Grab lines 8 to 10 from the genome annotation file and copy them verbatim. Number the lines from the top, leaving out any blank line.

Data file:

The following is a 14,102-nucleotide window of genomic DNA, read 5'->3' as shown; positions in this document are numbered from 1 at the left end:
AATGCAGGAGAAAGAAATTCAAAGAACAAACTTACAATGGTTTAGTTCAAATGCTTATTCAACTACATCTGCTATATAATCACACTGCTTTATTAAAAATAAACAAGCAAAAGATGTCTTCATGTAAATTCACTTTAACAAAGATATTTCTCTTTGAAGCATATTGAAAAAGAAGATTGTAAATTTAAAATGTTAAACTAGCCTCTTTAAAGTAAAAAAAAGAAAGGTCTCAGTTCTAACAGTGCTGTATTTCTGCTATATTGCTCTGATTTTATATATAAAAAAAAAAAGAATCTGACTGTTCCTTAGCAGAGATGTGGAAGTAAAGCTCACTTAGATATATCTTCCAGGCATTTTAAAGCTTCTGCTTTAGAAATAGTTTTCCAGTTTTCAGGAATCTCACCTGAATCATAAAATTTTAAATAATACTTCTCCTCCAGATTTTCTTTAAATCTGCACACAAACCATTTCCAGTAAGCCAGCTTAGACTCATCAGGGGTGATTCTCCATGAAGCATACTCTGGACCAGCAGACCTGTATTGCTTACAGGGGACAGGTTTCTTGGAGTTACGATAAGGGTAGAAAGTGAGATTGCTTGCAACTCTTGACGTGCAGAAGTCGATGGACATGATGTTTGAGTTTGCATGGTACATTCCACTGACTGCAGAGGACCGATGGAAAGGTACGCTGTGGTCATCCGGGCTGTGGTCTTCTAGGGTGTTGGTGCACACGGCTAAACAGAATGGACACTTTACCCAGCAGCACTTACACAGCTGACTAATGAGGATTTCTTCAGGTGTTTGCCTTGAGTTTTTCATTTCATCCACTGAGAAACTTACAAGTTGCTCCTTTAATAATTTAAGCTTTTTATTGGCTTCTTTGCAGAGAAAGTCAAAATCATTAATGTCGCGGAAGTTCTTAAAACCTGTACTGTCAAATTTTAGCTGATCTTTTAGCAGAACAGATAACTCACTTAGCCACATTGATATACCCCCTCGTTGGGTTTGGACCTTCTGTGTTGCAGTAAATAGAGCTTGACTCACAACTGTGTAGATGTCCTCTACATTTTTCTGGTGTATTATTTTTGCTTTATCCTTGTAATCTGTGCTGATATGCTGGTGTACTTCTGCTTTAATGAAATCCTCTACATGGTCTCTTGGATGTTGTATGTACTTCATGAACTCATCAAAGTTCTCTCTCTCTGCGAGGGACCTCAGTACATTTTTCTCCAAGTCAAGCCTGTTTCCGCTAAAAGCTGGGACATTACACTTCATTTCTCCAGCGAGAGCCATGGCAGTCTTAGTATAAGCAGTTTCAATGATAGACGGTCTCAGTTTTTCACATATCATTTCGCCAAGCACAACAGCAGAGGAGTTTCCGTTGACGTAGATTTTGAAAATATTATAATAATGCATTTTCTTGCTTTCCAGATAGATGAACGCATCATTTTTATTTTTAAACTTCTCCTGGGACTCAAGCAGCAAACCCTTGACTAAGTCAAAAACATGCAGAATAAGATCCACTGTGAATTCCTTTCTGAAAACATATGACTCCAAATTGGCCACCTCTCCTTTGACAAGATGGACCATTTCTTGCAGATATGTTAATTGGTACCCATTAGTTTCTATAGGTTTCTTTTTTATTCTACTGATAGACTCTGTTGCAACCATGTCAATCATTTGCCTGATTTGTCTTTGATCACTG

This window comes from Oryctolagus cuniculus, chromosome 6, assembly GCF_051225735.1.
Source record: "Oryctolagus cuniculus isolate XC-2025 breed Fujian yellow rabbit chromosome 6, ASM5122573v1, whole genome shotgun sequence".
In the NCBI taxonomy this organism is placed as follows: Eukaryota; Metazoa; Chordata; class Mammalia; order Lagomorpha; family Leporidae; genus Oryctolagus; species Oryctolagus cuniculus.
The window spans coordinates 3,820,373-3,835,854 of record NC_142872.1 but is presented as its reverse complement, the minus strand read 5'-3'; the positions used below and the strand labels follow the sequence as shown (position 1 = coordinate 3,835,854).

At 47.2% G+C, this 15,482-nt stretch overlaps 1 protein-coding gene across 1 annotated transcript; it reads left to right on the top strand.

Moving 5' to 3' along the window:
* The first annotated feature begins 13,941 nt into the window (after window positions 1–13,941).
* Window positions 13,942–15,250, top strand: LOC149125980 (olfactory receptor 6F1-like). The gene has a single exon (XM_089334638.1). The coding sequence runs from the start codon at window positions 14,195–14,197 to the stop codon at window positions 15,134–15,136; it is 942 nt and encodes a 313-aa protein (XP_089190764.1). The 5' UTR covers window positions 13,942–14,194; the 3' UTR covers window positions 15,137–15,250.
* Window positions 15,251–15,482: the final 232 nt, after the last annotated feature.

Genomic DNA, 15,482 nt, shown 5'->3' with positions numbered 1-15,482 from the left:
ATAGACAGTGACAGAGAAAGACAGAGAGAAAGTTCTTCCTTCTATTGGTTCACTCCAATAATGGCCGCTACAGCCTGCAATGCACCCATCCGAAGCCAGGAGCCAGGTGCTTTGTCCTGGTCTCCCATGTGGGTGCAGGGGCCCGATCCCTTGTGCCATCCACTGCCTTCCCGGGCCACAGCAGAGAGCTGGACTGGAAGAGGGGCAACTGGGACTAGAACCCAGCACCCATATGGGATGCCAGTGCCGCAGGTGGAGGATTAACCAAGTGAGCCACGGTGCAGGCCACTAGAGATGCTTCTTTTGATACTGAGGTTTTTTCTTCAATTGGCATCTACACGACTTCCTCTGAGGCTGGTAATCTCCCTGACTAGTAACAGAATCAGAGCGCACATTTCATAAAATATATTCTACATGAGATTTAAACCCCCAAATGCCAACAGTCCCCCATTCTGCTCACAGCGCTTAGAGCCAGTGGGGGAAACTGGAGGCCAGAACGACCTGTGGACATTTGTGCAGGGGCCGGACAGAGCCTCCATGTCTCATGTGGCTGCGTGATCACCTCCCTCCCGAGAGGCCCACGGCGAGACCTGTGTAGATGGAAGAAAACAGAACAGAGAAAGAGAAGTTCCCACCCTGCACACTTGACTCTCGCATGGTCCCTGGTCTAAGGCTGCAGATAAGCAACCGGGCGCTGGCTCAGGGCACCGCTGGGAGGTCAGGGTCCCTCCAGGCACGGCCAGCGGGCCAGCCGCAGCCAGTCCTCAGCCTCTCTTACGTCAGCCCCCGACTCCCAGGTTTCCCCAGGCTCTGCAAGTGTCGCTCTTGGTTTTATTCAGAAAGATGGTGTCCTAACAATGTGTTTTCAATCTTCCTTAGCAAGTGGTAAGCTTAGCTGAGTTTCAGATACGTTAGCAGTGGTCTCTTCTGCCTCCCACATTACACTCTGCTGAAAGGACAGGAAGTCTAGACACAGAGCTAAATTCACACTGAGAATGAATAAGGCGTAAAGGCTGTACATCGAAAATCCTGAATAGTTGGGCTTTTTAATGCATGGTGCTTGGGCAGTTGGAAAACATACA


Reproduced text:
Moving 5' to 3' along the window:
* The first annotated feature begins 13,941 nt into the window (after window positions 1–13,941).
* Window positions 13,942–15,250, top strand: LOC149125980 (olfactory receptor 6F1-like). The gene has a single exon (XM_089334638.1). The coding sequence runs from the start codon at window positions 14,195–14,197 to the stop codon at window positions 15,134–15,136; it is 942 nt and encodes a 313-aa protein (XP_089190764.1). The 5' UTR covers window positions 13,942–14,194; the 3' UTR covers window positions 15,137–15,250.